Actually, you do not have a problem per se, but to get to the solution that everyone wants (i.e., a happy patron in the amusement park) additional task(s) are required.  So what you have encountered is a trigger.  If your pass were not demagnetized you would have entered, but because it was demagnetized you need to follow a slightly altered route to gain access to the park.  This is simple enough to understand, but this is the single largest problem I deal with when working with inventors who have a computer process related invention.  So many folks simply describe their process as A to B to C to D to E.  Software never has a linear path though.  There are always questions, calculations, verifications, authentications, etc.  To have any hope of obtaining a patent your software needs to take into account what occurs in the event that something doesn’t happen according to plan, and so too does the description of the invention. Indeed, patentability resides at the edge of Murphy’s law with software. Anything that can go wrong will go wrong, and your software needs to anticipate that and your description needs to explain it all with great technical detail. Generally speaking, the uniqueness of a computerized process will be with respect to how elegant solutions are crafted to handle and streamline those points of departure.

Not only do you need to take into account imperfection in the process, but frequently users will be allowed to enter different information that will then be reviewed and based on what information is collected you will take one path or the other.  A good example of this would be at the airport where if you are a First Class Elite member you show your ticket and then go to the front of the line, where as the rest of us just stand in a hopelessly long line wishing we were special enough to be First Class Elite members.

As far as I am concerned the thing that inventors need to figure out first is the flow chart.  With this in mind, take a look at U.S. Patent No. 4,862,357.  This is an old patent and one that for many reasons makes choices in the way the invention is described that would not be appropriate today for a variety of reasons. Nevertheless, I want to draw your attention to the flow charts.  Notice the multiple flow charts, the detail and the multiple paths that account for the various things that can happen.  This is what you need to focus on creating as you figure out the logic of the processes at play in your system.  Once you have the flow charts to demonstrate the logic of the software then you have everything you need to start writing. Of course, don’t be surprised if as you start writing you need to go back and add or amend your flow charts. And even when you get everything to the point where you think it is perfect, when you turn it over to someone who will do the coding, they will likely have dozens, if not hundreds, of questions. If the person doing the coding has questions that means your description wasn’t enough and needs to be supplemented.

First things first. Many inventors will come up with the logic and system architecture and will not be the ones who will write the code. That is why provisional patent applications are frequently a first step along a path to a software patent. Protect what you can describe to the greatest extent you can describe it today. File a provisional patent application and now you have a “patent pending.” Then as you work get the project coded a great deal more will be learned, which should go into either another provisional patent application or a nonprovisional patent application filed within 12 months of the original provisional patent application. But more of that patent strategy for another day.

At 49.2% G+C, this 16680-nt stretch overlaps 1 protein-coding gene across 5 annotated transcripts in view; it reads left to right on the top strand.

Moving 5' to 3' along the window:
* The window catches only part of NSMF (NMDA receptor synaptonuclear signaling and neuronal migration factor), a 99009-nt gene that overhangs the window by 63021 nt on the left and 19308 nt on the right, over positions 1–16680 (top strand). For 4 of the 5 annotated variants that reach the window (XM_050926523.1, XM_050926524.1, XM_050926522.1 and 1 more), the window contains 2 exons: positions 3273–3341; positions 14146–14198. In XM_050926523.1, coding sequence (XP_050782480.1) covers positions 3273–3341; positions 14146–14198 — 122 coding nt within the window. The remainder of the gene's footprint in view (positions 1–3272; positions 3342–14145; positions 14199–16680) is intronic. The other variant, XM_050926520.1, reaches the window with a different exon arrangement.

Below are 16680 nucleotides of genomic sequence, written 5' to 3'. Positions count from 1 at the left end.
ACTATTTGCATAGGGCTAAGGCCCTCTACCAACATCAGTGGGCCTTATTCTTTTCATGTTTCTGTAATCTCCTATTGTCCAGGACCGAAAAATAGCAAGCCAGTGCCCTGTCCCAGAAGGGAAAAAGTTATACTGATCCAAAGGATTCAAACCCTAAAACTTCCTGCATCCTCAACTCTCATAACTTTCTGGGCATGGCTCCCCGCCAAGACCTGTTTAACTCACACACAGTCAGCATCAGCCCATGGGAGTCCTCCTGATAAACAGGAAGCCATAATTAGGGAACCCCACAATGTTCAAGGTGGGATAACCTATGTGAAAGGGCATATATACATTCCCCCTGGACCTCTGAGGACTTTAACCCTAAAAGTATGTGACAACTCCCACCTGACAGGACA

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The Author

Gene Quinn

Gene Quinn is a Patent Attorney and Editor and founder of IPWatchdog.com. Gene is also a principal lecturer in the PLI Patent Bar Review Course and an attorney with Widerman Malek. Gene’s specialty is in the area of strategic patent consulting, patent application drafting and patent prosecution. He consults with attorneys facing peculiar procedural issues at the Patent Office, advises investors and executives on patent law changes and pending litigation matters, and works with start-up businesses throughout the United States and around the world, primarily dealing with software and computer related innovations. is admitted to practice law in New Hampshire, is a Registered Patent Attorney and is also admitted to practice before the United States Court of Appeals for the Federal Circuit. CLICK HERE to send Gene a message.

Warning & Disclaimer: The pages, articles and comments on IPWatchdog.com do not constitute legal advice, nor do they create any attorney-client relationship. The articles published express the personal opinion and views of the author and should not be attributed to the author’s employer, clients or the sponsors of IPWatchdog.com. Read more.

Discuss this

There are currently 4 Comments comments. Join the discussion.

  1. Paul F. Morgan April 16, 2017 10:19 am

    Excellent advice Gene.
    There has to be more recognition among some ranters on this blog that a patent application entirely functionally claiming some nice desired end result with no specification teaching [enablement] of how to GET to that end result, other than “just do it on any computer,” is not what patents are normally supposed to be for and will have problems as applications or in patent enforcement.
    It may also leave the applicant arguing that “I don’t need any such enablement description because that is obvious” which is not helpful to arguing that the claimed invention is un-obvious.
    Unfortunately the issue is being confused by too many such applications and patents being shot down as [ambiguous] Alice “abstractions” rather than the 35 USC 112 rejections they deserve.

  2. Anon April 16, 2017 11:35 am

    There has to be more recognition among some ranters on this blog

    Mr. Morgan, you are beating up strawmen again.

    Please stop.

  3. gene April 17, 2017 11:11 am

    agreed, Paul and Gene. there are many parallels between mechanical inventions and software inventions with regard to how much detail is required in the spec. on the other hand, it is relatively easy to recognize claims reciting “too much functional language” in a mechanical patent disclosing rods, gears, belts, and such, as compared with a software patent that discloses analgorithm.

  4. Anon April 24, 2017 12:10 pm

    gene,

    Perhaps you are being confused with the feature (as opposed to the item being a bug) of software innovation (“ware’s” being patentably equivalent, the advance of software innovation is expressly because the “soft” is more adaptable than “hard.”